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Topic: Initializing timer registers on 16bit counter? (Read 29560 times) previous topic - next topic

thunderbird8791

Hi,

i have an Arduino board with an atmega328 and i use the arduino software version 17.
To generate a normal timer interrupt i tried to initialize the OCR1A register with a 16-bit hex-value for the 16-bit timer.

OCR1A = 0x0ABD;

My program didn't work right, so i made a check. I found out that the problem is that when i requested the value from the register

servoByteH = (int)servoPulse>>8;      // the high byte of OCR1A
servoByteL = (int)255&servoPulse;     // the low byte of OCR1A
Serial.println(servoByteH);
Serial.println(servoByteL);

The high-byte called OCR1AH was totally empty!

So is there a problem with the arduino software not being able to write into 16bit registers? Or what did i do wrong?
I know there's a TEMP register used for the high-byte to write into OCR1A simultaneously. But even though i loaded the <avr/interrupt.h> and the <avr/io.h> he doesn't know the expression TEMP.

Can you please help me how to access the 16bit register? Thanks!

Greets, ThunderBird

PaulS

From this code snippet, we can't see how servoPulse is defined or valued. Can you show a bit more of your code?

thunderbird8791

This is my code:

#include <avr/interrupt.h>
#include <avr/io.h>
#include <stdlib.h>
#include <stdint.h>
#include "Wire.h"
#include "WiiChuck.h"

// ------------------ variable definitions ------------------------

uint16_t min16 = 540;//540;    // = 540uS min. pulse width - prescaler 8
uint16_t max16 = 2400;   // = 2400uS min. pulse width - prescaler 8
int servoPulse;
uint8_t angle;             // in degrees
boolean zButtonPressed = false;
boolean cButtonPressed = false;

WiiChuck chuck = WiiChuck();


void setup()   {
 
 TCCR1A |=(1<<WGM13)|(1<<COM1A1);  // using TIMER1, setting mode: PWM - phase and frequency correct mode

 TCCR1B |=(1<<CS11);     // defining the prescaler 8 --> f_cpu = prescaler*f_timer
 
 DDRB |= (1<<DDB1);      // setting Port B as output for PWM

 ICR1 = 0x5DC0;        // period length 24ms with prescaler 8 matches  ICR1 = 24000
 OCR1A = 0x0000;       // reseting PWM register
 pinMode(PORTB, OUTPUT);      // output for servo

 chuck.begin();      // initialising nunchuck
 chuck.update();
 Serial.begin(9600);      // debug serial output
}


void calcPulseWidth(uint16_t angleArg)
{
   unsigned long help = 0;
   if ( angleArg < 0) angleArg = 0;
   if ( angleArg > 180) angleArg = 180;
   angle = angleArg;
 
   help = ((long)(max16-min16))*((long)angle);
   servoPulse = (min16 + (uint16_t)(help/180L));
}



void loop()                    
{  
 chuck.update();
 zButtonPressed = chuck.buttonZ;
 cButtonPressed = chuck.buttonC;
 
  if(zButtonPressed == true)
  {
    calcPulseWidth(180);    // setting new servo pulse
    OCR1A = servoPulse;
    Serial.print("180°: ");
    Serial.println((int)OCR1A);
  }
  else
  {
    calcPulseWidth(0);    // setting new servo pulse
    OCR1A = servoPulse;
    Serial.print("0°: ");
    Serial.println((int)OCR1A);
  }
}


As you can see i tried to read what i wrote in the OCR1A register again and as it seems he only accesses the lower 8-bit of the OCR1A.

thunderbird8791

My problem is actually that i don't really know how to access the 16-bit registers.
And how can i check whether the compiler understands operations like:
int a = 1000;
OCR1A = a;
Because in assembler you have to put your high-byte first in the TEMP register and then after that when you load the low-byte into the OCR1A the high-byte gets into the OCR1A automatically.
But i don't know if this background stuff is all done by the compiler.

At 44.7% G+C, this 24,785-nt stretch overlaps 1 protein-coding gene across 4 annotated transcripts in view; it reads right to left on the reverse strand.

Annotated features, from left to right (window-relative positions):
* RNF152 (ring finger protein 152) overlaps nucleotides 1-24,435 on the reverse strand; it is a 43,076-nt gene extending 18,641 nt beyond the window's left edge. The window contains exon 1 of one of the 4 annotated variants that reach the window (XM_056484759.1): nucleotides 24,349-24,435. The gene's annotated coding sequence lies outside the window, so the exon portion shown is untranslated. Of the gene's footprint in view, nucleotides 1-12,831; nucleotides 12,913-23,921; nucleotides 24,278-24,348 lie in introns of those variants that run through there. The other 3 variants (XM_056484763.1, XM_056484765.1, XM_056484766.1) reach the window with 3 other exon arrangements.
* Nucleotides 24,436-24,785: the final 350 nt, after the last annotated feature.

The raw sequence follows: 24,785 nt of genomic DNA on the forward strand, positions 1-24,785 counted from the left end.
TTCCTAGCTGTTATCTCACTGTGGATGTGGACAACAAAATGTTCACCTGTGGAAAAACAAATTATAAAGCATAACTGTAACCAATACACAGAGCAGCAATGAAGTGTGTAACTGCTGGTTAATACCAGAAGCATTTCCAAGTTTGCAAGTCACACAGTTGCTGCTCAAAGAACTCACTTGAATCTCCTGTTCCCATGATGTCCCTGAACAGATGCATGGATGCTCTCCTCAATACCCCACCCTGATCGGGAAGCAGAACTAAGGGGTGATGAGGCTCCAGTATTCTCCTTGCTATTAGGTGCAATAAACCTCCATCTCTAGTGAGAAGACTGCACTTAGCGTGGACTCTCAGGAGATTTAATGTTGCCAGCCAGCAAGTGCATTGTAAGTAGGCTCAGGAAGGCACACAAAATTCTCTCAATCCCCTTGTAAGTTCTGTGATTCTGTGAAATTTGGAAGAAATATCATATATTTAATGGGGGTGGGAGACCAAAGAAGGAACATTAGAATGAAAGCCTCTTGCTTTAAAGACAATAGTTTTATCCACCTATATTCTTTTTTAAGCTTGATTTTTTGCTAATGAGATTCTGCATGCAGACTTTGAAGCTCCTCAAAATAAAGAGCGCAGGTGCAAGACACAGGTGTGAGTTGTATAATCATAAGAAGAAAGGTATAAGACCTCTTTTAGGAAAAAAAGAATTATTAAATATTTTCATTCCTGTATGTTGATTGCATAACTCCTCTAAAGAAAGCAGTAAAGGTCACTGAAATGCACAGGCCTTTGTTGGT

madworm

#4
Dec 24, 2009, 01:49 am Last Edit: Dec 24, 2009, 01:51 am by madworm Reason: 1
I have a very similar problem as well.

At first I thought it was the high/low/temp register order problem as described here. It should have been fixed for long.

I've checked that this code for example:

Code: [Select]
TCNT1 = 0xFFAA;

is turned into these assembler commands:

Code: [Select]
 TCNT1 = 0xFFAA;
 da:   e4 e8           ldi     r30, 0x84       ; 132
 dc:   f0 e0           ldi     r31, 0x00       ; 0
 de:   2a ea           ldi     r18, 0xAA       ; 170
 e0:   3f ef           ldi     r19, 0xFF       ; 255
 e2:   31 83           std     Z+1, r19        ; 0x01 (store HIGH byte first)
 e4:   20 83           st      Z, r18             ; (store LOW byte last)


And reading:

Code: [Select]
unsigned int timer1;
timer1 = TCNT1;

 timer1 = TCNT1;
 e6:   20 81           ld      r18, Z             ; (read LOW byte first)
 e8:   31 81           ldd     r19, Z+1        ; 0x01 (read HIGH byte last)
 ea:   3a 83           std     Y+2, r19        ; 0x02
 ec:   29 83           std     Y+1, r18        ; 0x01


This is OK according to the datasheet.

Still when I want to use e.g. high_of(timer1), it is always 0! Something like:

Code: [Select]
Serial.println((timer1>>8)&0xFF,HEX);
• Upload doesn't work? Do a loop-back test.
• There's absolutely NO excuse for not having an ISP!
• Your AVR needs a brain surgery? Use the online FUSE calculator.
My projects: RGB LED matrix, RGB LED ring, various ATtiny gadgets...
• Microsoft is not the answer. It is the question, and the answer is NO!

madworm

#5
Dec 24, 2009, 02:07 am Last Edit: Dec 24, 2009, 02:34 am by madworm Reason: 1
This may be interesting as well:

http://www.avrfreaks.net/index.php?name=PNphpBB2&file=viewtopic&t=82847&highlight=tcnt1h

Edit: well only a little. Not much enlightenment there.
• Upload doesn't work? Do a loop-back test.
• There's absolutely NO excuse for not having an ISP!
• Your AVR needs a brain surgery? Use the online FUSE calculator.
My projects: RGB LED matrix, RGB LED ring, various ATtiny gadgets...
• Microsoft is not the answer. It is the question, and the answer is NO!

madworm

I've done some further checks with LEDs as indicators of HIGH/LOW bytes in a 16bit variable (unsigned int). I've also compiled it outside the Arduino IDE and the behaviour is the same. Still the assembler code looks ok as far as the order of reads/writes is concerned.

It boils down to this:

First I stop TIMER1 by setting the prescaler accordingly. Then it let the compiler write 0xFFFF into TCNT1 (16bit reg), assuming it knows how to do it correctly and instantly read it back into an uint16_t variable called timer1. I use 8 LEDs to show the LOW/HIGH byte contents of timer1 and print the results to serial as well.

The LOW byte content of timer1 is correct (0xFF) and 8 LEDs light up. The HIGH byte though is ZERO. If i replace the readout of TCNT1 into timer1 with just "timer1 = 0xFFFF", LOW/HIGH byte content of timer1 is correct and the 8 LEDs light up twice. The serial output is correct as well in this case.

So apparently reading TCTN1 into timer1 fails. Manually reading LOW/HIGH of TCNT1 using TCNT1L and then TCNT1H fails as well.

Code: [Select]
#include <util/delay.h>
#include <stdint.h>
#include <avr/io.h>
#include <avr/interrupt.h>

void
setup (void)
{
 Serial.begin (9600);

 DDRD |= ((1 << PD5));            // PD5 output
 PORTD |= ((1 << PD5));      // RED anodes HIGH. All 8 anodes go to this pin
 DDRB = 0xFF;                  // all outputs
 PORTB = 0xFF;                  // all 8 cathodes HIGH --> OFF